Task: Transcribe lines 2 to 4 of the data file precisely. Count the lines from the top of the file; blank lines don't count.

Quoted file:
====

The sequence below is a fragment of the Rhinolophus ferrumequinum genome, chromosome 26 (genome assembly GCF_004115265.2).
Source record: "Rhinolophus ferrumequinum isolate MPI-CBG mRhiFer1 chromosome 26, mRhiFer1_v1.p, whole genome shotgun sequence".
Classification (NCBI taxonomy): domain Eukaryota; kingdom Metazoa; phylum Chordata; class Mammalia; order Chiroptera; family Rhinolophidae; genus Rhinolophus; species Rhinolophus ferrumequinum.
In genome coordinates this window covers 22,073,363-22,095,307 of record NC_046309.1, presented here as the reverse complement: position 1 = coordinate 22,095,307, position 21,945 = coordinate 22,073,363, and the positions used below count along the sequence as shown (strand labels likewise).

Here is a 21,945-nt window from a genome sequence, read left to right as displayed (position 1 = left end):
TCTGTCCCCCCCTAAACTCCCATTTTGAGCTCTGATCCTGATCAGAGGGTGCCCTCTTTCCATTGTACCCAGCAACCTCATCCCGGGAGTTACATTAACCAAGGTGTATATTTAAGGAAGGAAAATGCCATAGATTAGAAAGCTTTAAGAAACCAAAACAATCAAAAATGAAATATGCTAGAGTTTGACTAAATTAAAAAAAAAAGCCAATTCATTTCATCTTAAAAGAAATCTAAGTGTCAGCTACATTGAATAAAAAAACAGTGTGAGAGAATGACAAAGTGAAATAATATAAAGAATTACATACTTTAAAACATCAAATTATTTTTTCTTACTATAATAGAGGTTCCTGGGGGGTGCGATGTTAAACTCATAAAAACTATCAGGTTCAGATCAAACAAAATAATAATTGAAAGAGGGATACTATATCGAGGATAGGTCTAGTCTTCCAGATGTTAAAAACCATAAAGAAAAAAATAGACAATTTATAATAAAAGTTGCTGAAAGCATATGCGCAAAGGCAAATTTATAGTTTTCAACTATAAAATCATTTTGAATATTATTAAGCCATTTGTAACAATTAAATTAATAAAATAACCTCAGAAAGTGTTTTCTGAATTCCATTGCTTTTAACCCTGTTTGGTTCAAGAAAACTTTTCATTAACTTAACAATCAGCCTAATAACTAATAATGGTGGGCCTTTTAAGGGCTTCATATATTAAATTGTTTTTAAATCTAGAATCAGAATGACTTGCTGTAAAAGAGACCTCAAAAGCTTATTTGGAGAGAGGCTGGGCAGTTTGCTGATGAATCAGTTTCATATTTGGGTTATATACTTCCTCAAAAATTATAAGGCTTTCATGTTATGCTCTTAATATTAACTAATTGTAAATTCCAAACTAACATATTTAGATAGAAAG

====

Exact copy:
Source record: "Rhinolophus ferrumequinum isolate MPI-CBG mRhiFer1 chromosome 26, mRhiFer1_v1.p, whole genome shotgun sequence".
Classification (NCBI taxonomy): domain Eukaryota; kingdom Metazoa; phylum Chordata; class Mammalia; order Chiroptera; family Rhinolophidae; genus Rhinolophus; species Rhinolophus ferrumequinum.
In genome coordinates this window covers 22,073,363-22,095,307 of record NC_046309.1, presented here as the reverse complement: position 1 = coordinate 22,095,307, position 21,945 = coordinate 22,073,363, and the positions used below count along the sequence as shown (strand labels likewise).